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Eusebio Pedroza

Eusebio Pedroza Profile Image
  • Nickname: El Alacran
  • Date of Birth: 2nd March 1956
  • Died: 1st March 2019 (62 years old)
  • Career length: 18 years 11 months
  • Status: Deceased
  • Nationality: Panama Flag Panama
  • Birthplace: Panama City, Panama Flag Panama City, Panama
  • Residence: Panama City, Panama Flag Panama City, Panama
  • Division: Featherweight
  • Height: 173cm
  • Reach: 174cm
  • Stance: Orthodox
  • BoxRec: Eusebio Pedroza
  • Debut: 1st December 1973


Eusebio Pedroza was a Panamanian pugilist who left an indelible mark on the featherweight division. Born on March 2, 1956, Pedroza's journey in the squared circle began on December 1, 1973, when he knocked out Julio Garcia in just four rounds. Little did anyone know that this victory would be the first of many in a career spanning nearly two decades.

Pedroza's early years in the sport were spent honing his craft in his native Panama, where he amassed an impressive record of 14-1. His sole defeat during this period came at the hands of Alfonso Pérez, who stopped him in three rounds. Undeterred by this setback, Pedroza continued to fight and improve, even scoring a victory over Jacinto Fuentes, a boxer who would later hold his own against the legendary Wilfredo Gómez.

In March 1976, Pedroza ventured outside of Panama for the first time, travelling to Mexicali, Mexico, to challenge WBA world bantamweight champion, Alfonso Zamora. Despite his best efforts, Pedroza was knocked out in two rounds, suffering his second professional defeat. However, this loss only served to fuel his determination to reach the pinnacle of the sport.

Pedroza returned to Panama and reeled off three consecutive victories before facing Cecilio Lastra of Spain for the WBA featherweight title on April 18, 1978. Pedroza emerged victorious in a gruelling battle that lasted 13 rounds, knocking out Lastra to become the new champion.

Over the next seven years, Pedroza would embark on a remarkable title reign, defending his belt 18 times against a who's who of featherweight contenders. He travelled the globe, showcasing his skills in Puerto Rico, Japan, South Korea, Papua New Guinea, Italy, Venezuela, and the United States.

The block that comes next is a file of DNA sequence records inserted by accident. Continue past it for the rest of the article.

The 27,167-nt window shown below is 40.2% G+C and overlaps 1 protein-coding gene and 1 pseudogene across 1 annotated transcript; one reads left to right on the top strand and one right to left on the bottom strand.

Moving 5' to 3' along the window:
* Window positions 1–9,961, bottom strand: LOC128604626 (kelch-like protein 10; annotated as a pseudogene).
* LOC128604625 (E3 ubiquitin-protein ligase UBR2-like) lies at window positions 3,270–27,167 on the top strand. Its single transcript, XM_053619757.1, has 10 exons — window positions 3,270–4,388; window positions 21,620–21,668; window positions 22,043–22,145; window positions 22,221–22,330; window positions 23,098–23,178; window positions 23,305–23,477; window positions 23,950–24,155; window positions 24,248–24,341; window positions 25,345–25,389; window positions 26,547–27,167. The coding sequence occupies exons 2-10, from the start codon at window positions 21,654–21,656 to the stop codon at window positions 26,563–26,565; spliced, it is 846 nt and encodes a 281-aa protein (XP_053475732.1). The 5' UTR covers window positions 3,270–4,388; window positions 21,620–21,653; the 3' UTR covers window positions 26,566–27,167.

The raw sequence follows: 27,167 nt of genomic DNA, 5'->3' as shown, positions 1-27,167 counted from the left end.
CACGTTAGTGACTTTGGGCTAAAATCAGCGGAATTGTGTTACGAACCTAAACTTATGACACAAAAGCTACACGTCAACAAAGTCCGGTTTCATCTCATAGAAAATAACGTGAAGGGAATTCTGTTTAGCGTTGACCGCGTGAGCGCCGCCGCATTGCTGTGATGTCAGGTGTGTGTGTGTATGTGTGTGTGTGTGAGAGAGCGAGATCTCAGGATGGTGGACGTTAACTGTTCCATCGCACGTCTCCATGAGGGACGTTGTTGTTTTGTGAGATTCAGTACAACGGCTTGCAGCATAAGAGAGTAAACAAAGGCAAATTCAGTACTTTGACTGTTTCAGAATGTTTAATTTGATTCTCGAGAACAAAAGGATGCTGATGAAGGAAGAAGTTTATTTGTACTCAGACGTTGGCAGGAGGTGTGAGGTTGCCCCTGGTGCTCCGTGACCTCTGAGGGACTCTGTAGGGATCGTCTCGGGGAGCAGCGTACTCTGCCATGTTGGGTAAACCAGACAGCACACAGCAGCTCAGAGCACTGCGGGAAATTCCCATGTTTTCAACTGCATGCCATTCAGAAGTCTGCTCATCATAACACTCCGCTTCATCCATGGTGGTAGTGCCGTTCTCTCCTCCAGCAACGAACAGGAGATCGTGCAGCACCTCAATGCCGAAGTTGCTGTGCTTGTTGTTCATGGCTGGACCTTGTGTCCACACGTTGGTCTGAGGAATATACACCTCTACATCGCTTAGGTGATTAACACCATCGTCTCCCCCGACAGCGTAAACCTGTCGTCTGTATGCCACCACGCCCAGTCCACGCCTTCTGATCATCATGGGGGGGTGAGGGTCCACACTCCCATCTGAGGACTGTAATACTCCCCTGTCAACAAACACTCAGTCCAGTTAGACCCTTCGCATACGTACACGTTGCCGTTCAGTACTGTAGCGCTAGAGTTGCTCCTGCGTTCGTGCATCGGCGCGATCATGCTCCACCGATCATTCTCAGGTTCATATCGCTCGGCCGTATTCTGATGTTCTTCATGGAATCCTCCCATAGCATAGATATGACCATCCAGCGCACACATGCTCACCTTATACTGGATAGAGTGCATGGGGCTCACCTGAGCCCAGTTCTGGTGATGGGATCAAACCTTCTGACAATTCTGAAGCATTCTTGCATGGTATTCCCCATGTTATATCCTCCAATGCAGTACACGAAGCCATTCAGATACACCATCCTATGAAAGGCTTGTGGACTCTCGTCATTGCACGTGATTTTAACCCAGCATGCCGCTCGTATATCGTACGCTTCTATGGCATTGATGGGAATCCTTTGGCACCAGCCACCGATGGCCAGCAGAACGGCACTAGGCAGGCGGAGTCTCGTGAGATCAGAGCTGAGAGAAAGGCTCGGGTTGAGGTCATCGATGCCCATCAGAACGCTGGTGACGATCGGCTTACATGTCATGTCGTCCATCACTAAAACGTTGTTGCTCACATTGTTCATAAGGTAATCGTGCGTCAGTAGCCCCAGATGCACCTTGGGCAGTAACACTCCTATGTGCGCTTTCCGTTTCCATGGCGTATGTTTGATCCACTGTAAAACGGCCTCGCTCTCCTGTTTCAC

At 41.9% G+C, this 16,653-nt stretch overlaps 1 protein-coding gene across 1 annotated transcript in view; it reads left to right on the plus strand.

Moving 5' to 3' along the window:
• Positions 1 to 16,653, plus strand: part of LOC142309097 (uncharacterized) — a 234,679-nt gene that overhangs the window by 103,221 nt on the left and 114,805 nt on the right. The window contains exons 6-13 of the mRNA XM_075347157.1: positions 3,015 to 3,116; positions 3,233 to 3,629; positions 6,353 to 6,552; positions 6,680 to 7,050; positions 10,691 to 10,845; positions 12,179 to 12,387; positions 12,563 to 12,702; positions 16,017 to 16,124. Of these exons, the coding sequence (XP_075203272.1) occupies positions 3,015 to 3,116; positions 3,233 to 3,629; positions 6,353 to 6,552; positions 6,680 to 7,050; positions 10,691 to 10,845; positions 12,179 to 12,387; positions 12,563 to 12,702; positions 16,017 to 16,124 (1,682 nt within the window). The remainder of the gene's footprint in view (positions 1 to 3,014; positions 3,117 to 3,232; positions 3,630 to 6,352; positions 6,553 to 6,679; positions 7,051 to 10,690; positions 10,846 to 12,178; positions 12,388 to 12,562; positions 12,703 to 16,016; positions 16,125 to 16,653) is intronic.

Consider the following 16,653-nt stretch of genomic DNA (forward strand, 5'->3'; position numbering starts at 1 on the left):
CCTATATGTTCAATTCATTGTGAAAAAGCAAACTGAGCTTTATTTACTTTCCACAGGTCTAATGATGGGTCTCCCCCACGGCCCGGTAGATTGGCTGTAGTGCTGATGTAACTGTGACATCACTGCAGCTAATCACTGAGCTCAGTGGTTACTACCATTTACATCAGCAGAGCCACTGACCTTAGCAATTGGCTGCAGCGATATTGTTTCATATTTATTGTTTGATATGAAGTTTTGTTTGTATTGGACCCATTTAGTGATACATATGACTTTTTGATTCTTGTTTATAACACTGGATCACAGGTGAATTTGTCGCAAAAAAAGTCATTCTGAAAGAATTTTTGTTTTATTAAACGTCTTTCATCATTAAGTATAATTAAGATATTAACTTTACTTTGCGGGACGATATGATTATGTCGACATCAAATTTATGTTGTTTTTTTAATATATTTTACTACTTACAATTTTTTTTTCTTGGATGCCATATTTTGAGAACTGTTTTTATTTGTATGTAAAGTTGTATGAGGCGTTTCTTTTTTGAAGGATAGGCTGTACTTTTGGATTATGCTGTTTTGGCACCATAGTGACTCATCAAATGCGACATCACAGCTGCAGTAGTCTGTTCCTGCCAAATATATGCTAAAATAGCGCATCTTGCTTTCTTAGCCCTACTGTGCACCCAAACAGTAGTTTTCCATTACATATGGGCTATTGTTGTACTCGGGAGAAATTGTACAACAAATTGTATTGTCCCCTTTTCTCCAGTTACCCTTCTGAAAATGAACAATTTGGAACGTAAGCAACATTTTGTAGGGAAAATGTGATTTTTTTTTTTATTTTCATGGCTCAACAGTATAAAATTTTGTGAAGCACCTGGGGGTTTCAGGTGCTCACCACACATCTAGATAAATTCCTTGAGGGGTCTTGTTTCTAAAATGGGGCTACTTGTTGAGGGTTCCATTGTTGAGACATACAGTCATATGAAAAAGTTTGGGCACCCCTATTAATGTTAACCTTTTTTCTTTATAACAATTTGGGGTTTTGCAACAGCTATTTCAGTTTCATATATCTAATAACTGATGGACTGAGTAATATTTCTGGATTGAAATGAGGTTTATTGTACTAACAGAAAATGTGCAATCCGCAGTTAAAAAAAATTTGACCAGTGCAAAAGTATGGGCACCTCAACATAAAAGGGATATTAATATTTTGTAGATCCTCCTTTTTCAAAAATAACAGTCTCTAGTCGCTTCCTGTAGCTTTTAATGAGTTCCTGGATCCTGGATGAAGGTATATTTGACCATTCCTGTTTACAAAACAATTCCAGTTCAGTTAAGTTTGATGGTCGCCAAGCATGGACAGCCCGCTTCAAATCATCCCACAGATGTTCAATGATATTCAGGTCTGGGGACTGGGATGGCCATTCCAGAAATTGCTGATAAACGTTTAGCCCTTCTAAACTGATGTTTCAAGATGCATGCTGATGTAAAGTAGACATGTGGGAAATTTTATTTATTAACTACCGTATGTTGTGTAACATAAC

Among the notable names Pedroza faced during his title reign were former world champions Royal Kobayashi, Rubén Olivares, and Jorge Lujan, as well as future world champion Rocky Lockridge. Pedroza's battles with Lockridge, in particular, were memorable, with the two men going the distance in both New Jersey and Italy, with Pedroza winning by decision on both occasions.

Pedroza's title reign was not without its challenges, however. He was forced to settle for a draw against Bernard Taylor in North Carolina, and there was much talk of a potential unification bout with WBC and lineal featherweight champion Salvador Sanchez. Tragically, Sanchez passed away in an automobile accident in 1982, dashing any hopes of the two champions meeting in the ring.

Despite this setback, Pedroza continued to dominate the featherweight division, cementing his status as one of the greatest champions in boxing history. His reign finally ended on June 8, 1985, when he was defeated by Ireland's Barry McGuigan in a 15-round decision in London.

Pedroza attempted several comebacks between 1986 and 1992, going 3-2. He ultimately retired with a record of 42 wins, 6 losses, 1 draw, and 1 no-contest, with 25 of his victories coming by way of knockout. His accomplishments in the ring earned him induction into the International Boxing Hall of Fame, a fitting tribute to a man who dedicated his life to the sport.

Perhaps the greatest testament to Pedroza's impact on boxing came from Mike Tyson, who cited Pedroza's fights as a source of inspiration during his own rise to prominence. Pedroza's legacy continues to inspire future generations of boxers, serving as a reminder of the dedication, skill, and heart required to reach the top of the sport.

Eusebio Pedroza passed away on March 1, 2019, just one day before his 63rd birthday. His contributions to boxing, both in and out of the ring, will never be forgotten. He was a true champion in every sense of the word, and his place in the annals of boxing history is secure.